12 Signs You're Exercising Too Much
This article is very personal for me, because I struggled with compulsive exercise for years. Today, I don't workout or exercise; I move my body. I move to cultivate clarity, creativity and energy. Whether or not I take a rest day, get to a dance class or jump in the pool is up to my body. I trust and honor her wisdom, and I’m passionate about helping others do the same in their own lives.
For many people, getting motivated to exercise is either incredibly challenging or just something they do easily because they love to stay healthy. However, a small percentage of people struggle with exercising too much. Their relationship to working out can swing toward an addiction and be harmful. Any healthy activity can be dangerous when taken to an extreme or done in excess.
So, how do you know if you’re dealing with an addictive behavior or just a healthy love of getting your sweat on?
The following list can help you explore this. It's based on both my personal and professional experience.
Below are 12 signs that your relationship to exercise is unhealthy:
- You judge your day as “good” or “bad” based on how much you exercised.
- You feel anxious, depressed or guilty if you can’t find the time to exercise every day.
- You exercise even when you’re sick, tired or exhausted.
- You get sick frequently and can’t seem to recover.
- Your self-worth is based on how much you exercise.
- Your self-esteem is maintained by how much you exercise.
- You get really mad when something (weather, surprise dinner dates, illness) interferes with your exercise.
- You arrange work meetings, social obligations and family engagements around your rigid exercise schedule.
- You cancel work meetings, social obligations and family engagements to exercise.
- You feel worse instead of better after your workouts.
- You only exercise alone because others slow down your progress, intensity and calorie burning.
- You exercise to compensate for overeating (or simply eating).
Moving From Fanatic to Healthy
If you experience most of the items on this list, exercise may be a problem for you. And if you’re in any type of disordered eating recovery, this problem will interfere with your progress. There are a few steps you can take to begin to find your way back to a healthy relationship with exercise.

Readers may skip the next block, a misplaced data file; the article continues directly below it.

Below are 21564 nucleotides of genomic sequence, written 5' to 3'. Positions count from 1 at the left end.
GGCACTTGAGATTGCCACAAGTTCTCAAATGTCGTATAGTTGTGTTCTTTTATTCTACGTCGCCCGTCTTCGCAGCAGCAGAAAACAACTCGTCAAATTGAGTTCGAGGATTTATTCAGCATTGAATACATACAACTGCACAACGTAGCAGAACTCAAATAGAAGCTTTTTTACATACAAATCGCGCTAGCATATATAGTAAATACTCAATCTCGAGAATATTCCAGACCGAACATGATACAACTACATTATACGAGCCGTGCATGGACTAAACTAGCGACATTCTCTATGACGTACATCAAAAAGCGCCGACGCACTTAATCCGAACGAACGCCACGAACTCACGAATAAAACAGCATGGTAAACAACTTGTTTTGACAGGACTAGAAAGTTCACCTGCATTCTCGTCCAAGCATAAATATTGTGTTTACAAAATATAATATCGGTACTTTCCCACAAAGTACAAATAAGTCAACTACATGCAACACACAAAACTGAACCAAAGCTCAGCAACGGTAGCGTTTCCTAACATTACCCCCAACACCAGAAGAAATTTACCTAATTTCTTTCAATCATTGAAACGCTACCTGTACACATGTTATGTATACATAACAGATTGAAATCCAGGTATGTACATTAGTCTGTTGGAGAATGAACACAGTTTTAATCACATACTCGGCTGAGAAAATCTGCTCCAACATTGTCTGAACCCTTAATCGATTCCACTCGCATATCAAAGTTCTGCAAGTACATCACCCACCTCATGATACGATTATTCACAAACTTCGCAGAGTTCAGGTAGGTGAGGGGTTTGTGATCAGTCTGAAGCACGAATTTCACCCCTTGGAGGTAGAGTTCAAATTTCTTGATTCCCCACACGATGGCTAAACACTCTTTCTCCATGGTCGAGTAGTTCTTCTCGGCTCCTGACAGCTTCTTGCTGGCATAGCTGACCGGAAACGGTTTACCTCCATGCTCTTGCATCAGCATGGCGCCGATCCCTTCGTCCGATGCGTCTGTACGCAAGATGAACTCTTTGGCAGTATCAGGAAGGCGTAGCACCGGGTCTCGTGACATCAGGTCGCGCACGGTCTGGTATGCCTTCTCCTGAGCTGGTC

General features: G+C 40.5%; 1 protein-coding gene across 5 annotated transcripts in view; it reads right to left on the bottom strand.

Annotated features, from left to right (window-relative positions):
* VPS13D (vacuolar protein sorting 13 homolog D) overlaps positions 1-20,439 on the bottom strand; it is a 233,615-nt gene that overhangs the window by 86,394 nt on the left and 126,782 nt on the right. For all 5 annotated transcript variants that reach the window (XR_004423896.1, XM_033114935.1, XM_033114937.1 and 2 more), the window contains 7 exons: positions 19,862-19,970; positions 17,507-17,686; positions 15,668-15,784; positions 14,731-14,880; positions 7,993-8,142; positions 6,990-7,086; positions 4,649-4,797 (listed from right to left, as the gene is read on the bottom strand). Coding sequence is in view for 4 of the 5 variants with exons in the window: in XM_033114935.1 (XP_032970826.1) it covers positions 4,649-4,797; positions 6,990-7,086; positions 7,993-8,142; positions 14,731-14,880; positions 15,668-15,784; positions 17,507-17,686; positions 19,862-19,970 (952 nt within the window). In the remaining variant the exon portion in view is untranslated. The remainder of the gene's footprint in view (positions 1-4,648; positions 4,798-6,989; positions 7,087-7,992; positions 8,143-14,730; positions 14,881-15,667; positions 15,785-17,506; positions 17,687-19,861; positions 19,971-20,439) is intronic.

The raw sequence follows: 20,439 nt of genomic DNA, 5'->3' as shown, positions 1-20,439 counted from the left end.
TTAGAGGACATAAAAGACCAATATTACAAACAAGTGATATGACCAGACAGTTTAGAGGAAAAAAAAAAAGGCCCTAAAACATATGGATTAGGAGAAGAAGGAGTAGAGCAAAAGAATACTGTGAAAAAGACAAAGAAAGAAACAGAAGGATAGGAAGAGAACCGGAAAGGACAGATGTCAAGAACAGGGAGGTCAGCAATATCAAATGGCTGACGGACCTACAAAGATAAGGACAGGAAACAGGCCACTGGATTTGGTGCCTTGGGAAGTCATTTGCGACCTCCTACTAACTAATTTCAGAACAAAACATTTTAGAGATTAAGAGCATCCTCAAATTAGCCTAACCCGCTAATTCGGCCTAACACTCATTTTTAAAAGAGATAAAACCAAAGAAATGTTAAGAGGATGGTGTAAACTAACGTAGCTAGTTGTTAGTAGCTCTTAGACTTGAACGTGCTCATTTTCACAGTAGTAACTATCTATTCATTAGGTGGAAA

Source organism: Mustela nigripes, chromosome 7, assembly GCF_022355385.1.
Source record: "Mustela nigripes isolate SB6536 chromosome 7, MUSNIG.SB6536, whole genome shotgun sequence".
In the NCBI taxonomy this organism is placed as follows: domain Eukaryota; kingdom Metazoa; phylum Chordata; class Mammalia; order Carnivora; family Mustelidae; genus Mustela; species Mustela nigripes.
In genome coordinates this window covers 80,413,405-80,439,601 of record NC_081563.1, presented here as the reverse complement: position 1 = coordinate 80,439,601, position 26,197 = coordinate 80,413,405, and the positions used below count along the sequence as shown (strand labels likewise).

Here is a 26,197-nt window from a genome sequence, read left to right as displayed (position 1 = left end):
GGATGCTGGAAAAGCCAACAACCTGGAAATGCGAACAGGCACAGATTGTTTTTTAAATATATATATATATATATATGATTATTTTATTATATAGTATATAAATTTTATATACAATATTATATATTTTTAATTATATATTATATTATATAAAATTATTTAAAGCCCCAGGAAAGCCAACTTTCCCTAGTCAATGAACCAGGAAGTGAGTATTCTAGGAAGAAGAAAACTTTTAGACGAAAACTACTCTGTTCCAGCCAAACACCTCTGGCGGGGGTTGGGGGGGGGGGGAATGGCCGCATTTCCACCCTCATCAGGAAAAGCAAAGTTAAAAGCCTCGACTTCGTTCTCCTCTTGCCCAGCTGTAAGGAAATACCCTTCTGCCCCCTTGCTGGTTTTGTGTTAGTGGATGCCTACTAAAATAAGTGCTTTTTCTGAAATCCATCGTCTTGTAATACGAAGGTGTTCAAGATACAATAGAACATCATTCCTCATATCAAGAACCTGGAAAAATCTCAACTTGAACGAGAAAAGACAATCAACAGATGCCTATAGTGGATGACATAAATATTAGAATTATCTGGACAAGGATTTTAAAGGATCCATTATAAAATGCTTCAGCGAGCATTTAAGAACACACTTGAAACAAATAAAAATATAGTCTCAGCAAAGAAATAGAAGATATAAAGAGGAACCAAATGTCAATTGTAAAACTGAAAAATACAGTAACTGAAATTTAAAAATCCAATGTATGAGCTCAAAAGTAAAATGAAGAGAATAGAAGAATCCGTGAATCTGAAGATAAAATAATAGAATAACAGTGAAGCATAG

1. Ditch the rigid exercise schedule.
Many people who have a problem with exercising too much maintain a rigid schedule. Which may be helpful when working towards a goal, but when exercise is doing more harm than good, a schedule can be detrimental.
See if you can let your schedule go for a couple of days and instead take cues from your body’s wisdom. Before you head out for your morning workout, ask yourself, “What would feel fun and nurturing to my body today?” Not, “What’s going to burn the most calories, or sculpt my arms and abs?”
2. Find an activity that allows you to appreciate your body’s strength, power and all-around amazingness.
Most of the over-exercising clients I’ve worked with are participating in activities on a daily basis that leave their bodies feeling beat up. They’re hoping to feel strong, powerful and amazing, but in actuality the grim marathon workouts and brutal boot camp classes leave them feeling depleted.
If you relate to this, try something new; dance, ski, swim, rock climb or go for a hike. Decide how you want to feel in your body and choose an activity that supports that.
3. Connect to meaningful motivation and inspiration.
Many people who over-exercise do so to burn calories, lose weight, or change the body. If these are your only motivating factors, then guess what? You’ll never be satisfied.
What if you stopped exercising to change your physical appearance and started moving to cultivate clarity, creativity and energy? If clarity, creativity and energy don’t land with you, what does? Find what’s meaningful to you and give it a try.
If the way you exercise is leaving you tired, depleted and feeling like you’re never good enough, then I invite you to find one thing you can do today to move toward a healthy relationship with exercise. I know how challenging this can be, but I also know if you keep it simple and take small steps, you can make big changes.
Megan Roop is a Coach and Retreat Leader who helps women who are held back in their lives because of their relationships with their bodies, food, or selves. A Certified Integrative Health Coach trained at Duke Integrative Medicine, she combines her knowledge of behavior change and seasonal self-care practices, plus perceptive insights, to guide women in living a more present, free, and connected life. Start your day grounded in freedom with her Morning Practice Toolkit. Get it here -- free for Mind Body Readers.